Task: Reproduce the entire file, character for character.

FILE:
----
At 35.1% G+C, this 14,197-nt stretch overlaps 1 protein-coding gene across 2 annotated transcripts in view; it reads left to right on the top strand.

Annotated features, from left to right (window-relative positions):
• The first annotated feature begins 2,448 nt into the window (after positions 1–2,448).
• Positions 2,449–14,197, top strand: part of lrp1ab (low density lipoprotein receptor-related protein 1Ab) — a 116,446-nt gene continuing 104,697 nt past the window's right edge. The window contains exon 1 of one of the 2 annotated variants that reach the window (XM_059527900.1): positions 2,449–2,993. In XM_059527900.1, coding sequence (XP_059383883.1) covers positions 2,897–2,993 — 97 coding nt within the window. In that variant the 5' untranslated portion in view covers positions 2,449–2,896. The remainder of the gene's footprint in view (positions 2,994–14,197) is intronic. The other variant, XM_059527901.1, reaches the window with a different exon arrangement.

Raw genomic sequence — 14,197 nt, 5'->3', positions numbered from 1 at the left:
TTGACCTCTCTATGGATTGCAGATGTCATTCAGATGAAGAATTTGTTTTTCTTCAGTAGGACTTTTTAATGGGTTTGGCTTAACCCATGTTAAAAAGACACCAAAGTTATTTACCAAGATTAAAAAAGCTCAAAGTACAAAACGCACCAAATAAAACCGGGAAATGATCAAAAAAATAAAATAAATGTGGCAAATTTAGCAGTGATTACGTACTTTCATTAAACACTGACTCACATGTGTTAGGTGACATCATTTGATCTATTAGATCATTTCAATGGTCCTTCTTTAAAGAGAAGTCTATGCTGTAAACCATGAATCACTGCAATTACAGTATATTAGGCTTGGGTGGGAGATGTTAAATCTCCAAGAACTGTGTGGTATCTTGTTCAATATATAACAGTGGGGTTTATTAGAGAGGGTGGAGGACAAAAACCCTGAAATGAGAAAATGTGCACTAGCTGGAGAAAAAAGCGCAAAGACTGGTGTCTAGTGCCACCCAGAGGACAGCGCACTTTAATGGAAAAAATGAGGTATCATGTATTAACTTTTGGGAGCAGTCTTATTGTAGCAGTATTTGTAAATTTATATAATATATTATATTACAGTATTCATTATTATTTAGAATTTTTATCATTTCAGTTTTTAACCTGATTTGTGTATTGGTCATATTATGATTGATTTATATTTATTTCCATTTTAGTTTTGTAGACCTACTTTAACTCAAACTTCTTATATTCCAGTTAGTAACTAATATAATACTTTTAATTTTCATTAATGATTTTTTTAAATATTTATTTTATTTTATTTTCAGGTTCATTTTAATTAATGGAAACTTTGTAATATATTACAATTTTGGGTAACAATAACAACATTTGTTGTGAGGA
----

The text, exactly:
At 35.1% G+C, this 14,197-nt stretch overlaps 1 protein-coding gene across 2 annotated transcripts in view; it reads left to right on the top strand.

Annotated features, from left to right (window-relative positions):
• The first annotated feature begins 2,448 nt into the window (after positions 1–2,448).
• Positions 2,449–14,197, top strand: part of lrp1ab (low density lipoprotein receptor-related protein 1Ab) — a 116,446-nt gene continuing 104,697 nt past the window's right edge. The window contains exon 1 of one of the 2 annotated variants that reach the window (XM_059527900.1): positions 2,449–2,993. In XM_059527900.1, coding sequence (XP_059383883.1) covers positions 2,897–2,993 — 97 coding nt within the window. In that variant the 5' untranslated portion in view covers positions 2,449–2,896. The remainder of the gene's footprint in view (positions 2,994–14,197) is intronic. The other variant, XM_059527901.1, reaches the window with a different exon arrangement.

Raw genomic sequence — 14,197 nt, 5'->3', positions numbered from 1 at the left:
TTGACCTCTCTATGGATTGCAGATGTCATTCAGATGAAGAATTTGTTTTTCTTCAGTAGGACTTTTTAATGGGTTTGGCTTAACCCATGTTAAAAAGACACCAAAGTTATTTACCAAGATTAAAAAAGCTCAAAGTACAAAACGCACCAAATAAAACCGGGAAATGATCAAAAAAATAAAATAAATGTGGCAAATTTAGCAGTGATTACGTACTTTCATTAAACACTGACTCACATGTGTTAGGTGACATCATTTGATCTATTAGATCATTTCAATGGTCCTTCTTTAAAGAGAAGTCTATGCTGTAAACCATGAATCACTGCAATTACAGTATATTAGGCTTGGGTGGGAGATGTTAAATCTCCAAGAACTGTGTGGTATCTTGTTCAATATATAACAGTGGGGTTTATTAGAGAGGGTGGAGGACAAAAACCCTGAAATGAGAAAATGTGCACTAGCTGGAGAAAAAAGCGCAAAGACTGGTGTCTAGTGCCACCCAGAGGACAGCGCACTTTAATGGAAAAAATGAGGTATCATGTATTAACTTTTGGGAGCAGTCTTATTGTAGCAGTATTTGTAAATTTATATAATATATTATATTACAGTATTCATTATTATTTAGAATTTTTATCATTTCAGTTTTTAACCTGATTTGTGTATTGGTCATATTATGATTGATTTATATTTATTTCCATTTTAGTTTTGTAGACCTACTTTAACTCAAACTTCTTATATTCCAGTTAGTAACTAATATAATACTTTTAATTTTCATTAATGATTTTTTTAAATATTTATTTTATTTTATTTTCAGGTTCATTTTAATTAATGGAAACTTTGTAATATATTACAATTTTGGGTAACAATAACAACATTTGTTGTGAGGA